Fascination runs riot in this release which covers a wide range
stylistically and which offers up, to those interested in such
things, an array of surviving material recorded on film soundtrack
(the G minor symphony) and off-air on acetate (the Mahler) as
well as things derived from commercial recordings.
Fried remains a
creature of fascination and I can recommend reading Allan Evans’s
long booklet note which is full of interest, personal, musical,
biographical, political and every other which way and contains
a newly translated Russian reminiscence of Fried by a colleague.
And this of course is without considering a note of Fried’s
performances. He remains one of those conductors whose legacy
is frustrating in that its transfer to CD has necessarily been
partial. There have been previous releases devoted to him, but
this one has a decided fascination for three specific performances;
the Stravinsky, the G minor symphony and of course the Mahler.
Mozart first. It’s
salutary to hear how, in 1937 with the All-Union Radio Orchestra,
Moscow, his opening can sound so didactic and emphatic. Note
separation is such that it sounds monumental, curiously gruff,
and very different from the kind of performance one might have
expected of him. The pervasive and uniform portamenti illustrate
a period practice common to those of his generation but slightly
unusual to find quite so endemic going into the Second World
War. The slow movement is fluent, slow, with good winds. And
the finale has requisite swagger. The Rondo from Eine
kleine Nachtmusik is pleasantly aerial, though the
surface is quite steely.
It’s equally important
to be able to hear his Stravinsky, which was recorded with the
Berlin Philharmonic in 1928. Despite the rather steely surface
the sonics are actually good and one can hear the orchestra
with considerable clarity. I believe that this was the first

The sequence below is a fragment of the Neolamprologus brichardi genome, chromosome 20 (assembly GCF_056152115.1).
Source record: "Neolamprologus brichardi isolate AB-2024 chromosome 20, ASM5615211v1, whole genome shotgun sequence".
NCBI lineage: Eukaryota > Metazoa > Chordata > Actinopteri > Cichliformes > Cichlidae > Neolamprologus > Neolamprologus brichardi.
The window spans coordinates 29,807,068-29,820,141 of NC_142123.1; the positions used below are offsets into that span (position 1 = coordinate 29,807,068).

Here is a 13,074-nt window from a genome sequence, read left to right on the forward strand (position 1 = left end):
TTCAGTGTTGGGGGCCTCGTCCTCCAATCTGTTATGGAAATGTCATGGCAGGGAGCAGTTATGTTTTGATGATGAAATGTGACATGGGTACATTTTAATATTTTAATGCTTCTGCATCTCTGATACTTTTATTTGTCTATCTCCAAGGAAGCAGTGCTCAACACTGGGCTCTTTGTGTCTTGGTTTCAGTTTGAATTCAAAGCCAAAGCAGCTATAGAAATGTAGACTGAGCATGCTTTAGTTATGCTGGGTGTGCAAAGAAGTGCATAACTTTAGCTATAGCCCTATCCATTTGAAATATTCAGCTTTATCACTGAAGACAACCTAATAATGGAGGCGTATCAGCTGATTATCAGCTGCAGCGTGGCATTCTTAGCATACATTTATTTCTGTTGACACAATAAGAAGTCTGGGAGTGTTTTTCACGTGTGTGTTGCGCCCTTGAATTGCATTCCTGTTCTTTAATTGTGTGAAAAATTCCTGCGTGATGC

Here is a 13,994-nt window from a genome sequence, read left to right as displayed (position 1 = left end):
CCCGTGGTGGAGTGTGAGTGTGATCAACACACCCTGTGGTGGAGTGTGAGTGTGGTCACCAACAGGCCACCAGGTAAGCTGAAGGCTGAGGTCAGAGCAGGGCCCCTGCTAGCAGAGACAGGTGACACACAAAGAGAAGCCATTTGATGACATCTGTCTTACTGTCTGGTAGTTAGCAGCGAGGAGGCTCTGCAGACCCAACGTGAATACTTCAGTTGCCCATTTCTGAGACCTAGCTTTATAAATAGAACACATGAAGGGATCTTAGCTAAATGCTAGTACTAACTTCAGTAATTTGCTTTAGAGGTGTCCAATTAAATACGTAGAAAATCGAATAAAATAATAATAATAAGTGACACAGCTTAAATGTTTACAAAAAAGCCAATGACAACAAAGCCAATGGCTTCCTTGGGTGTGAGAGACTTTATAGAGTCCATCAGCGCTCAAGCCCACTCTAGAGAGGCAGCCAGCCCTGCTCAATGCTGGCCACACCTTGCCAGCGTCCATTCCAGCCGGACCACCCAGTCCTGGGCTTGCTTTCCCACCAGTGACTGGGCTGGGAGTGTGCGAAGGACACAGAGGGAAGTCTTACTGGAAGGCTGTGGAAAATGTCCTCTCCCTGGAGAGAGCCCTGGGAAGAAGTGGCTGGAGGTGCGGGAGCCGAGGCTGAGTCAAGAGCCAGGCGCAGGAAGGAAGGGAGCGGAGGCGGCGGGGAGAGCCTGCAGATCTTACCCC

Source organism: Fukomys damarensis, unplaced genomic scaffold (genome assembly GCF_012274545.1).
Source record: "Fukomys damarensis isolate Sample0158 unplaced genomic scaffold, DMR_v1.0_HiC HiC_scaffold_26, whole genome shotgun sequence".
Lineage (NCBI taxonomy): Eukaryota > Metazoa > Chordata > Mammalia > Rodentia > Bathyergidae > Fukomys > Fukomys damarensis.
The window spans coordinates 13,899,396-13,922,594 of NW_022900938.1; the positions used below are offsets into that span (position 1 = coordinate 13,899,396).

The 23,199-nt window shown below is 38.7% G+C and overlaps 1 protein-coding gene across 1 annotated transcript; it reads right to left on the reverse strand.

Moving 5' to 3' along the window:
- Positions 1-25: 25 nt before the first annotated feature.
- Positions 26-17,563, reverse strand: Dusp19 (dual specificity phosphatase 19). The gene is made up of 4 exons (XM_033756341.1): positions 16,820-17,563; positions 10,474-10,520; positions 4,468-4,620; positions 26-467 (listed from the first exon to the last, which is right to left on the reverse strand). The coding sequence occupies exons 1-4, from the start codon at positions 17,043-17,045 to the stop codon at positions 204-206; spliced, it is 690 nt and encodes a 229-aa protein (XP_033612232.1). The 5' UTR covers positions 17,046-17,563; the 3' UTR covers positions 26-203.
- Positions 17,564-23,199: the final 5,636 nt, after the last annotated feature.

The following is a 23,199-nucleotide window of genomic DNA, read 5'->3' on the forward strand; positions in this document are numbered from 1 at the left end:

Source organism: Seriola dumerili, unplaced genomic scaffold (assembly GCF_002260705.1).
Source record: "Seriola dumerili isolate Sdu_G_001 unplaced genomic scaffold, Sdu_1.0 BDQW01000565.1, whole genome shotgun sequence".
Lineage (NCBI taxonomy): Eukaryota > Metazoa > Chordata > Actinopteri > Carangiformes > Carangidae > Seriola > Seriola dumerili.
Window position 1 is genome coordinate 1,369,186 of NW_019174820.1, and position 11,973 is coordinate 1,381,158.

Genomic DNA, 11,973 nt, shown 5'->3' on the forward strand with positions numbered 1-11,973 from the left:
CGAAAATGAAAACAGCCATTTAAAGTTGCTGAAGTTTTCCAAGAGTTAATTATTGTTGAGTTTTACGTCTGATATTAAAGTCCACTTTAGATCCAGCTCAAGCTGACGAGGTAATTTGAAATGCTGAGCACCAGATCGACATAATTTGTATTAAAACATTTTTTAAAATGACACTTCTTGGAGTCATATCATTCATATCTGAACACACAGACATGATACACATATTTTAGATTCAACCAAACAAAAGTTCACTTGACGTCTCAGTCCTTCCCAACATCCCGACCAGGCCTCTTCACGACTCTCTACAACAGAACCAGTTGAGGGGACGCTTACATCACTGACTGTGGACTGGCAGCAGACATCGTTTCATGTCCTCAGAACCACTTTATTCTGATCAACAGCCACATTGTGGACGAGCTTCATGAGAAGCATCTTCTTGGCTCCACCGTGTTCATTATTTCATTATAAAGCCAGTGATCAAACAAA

recording of the Firebird Suite and it shows the vibrancy and
rhythmic clarity Fried was able to instil in his performances.
The Mahler extract is Von der Schönheit (last eight bars missing)
from Das Lied Von Der Erde with British alto Astra Desmond
and Fried conducting the BBC Symphony in 1936. This is one of
the famed Leech recordings deposited at the British Library’s
National Sound Archive. The sound is pretty good. The performance
comes in at about a minute slower than the almost contemporaneous
Brno Walter commercial recording but the more important fact
seems to me the sense of fluctuation between speeds. This is
a valuable example of a Mahler specialist and intimate at work
and shows us how malleable and different were the approaches
of all those whom we now consider to be the leading second generation
standard bearers; Walter, Klemperer, Mengelberg – and Fried.
The other recordings
perhaps appear of less immediate interest but in fact almost
everything recorded by Fried is of importance. The Rossini sounds
excellent - plenty of orchestral badinage to be heard. The
Weber does blast a bit, the Wagner is good and the Saint-Saëns
sounds vibrant and exciting. I don’t know who the violin soloist
is; Wolfsthal had been leading but by 1928 I think he was with
‘Klemps’ at the Kroll.
don’t think twice if you admire Fried or his era. A few aural
limitations must be accepted. The rewards in historical frisson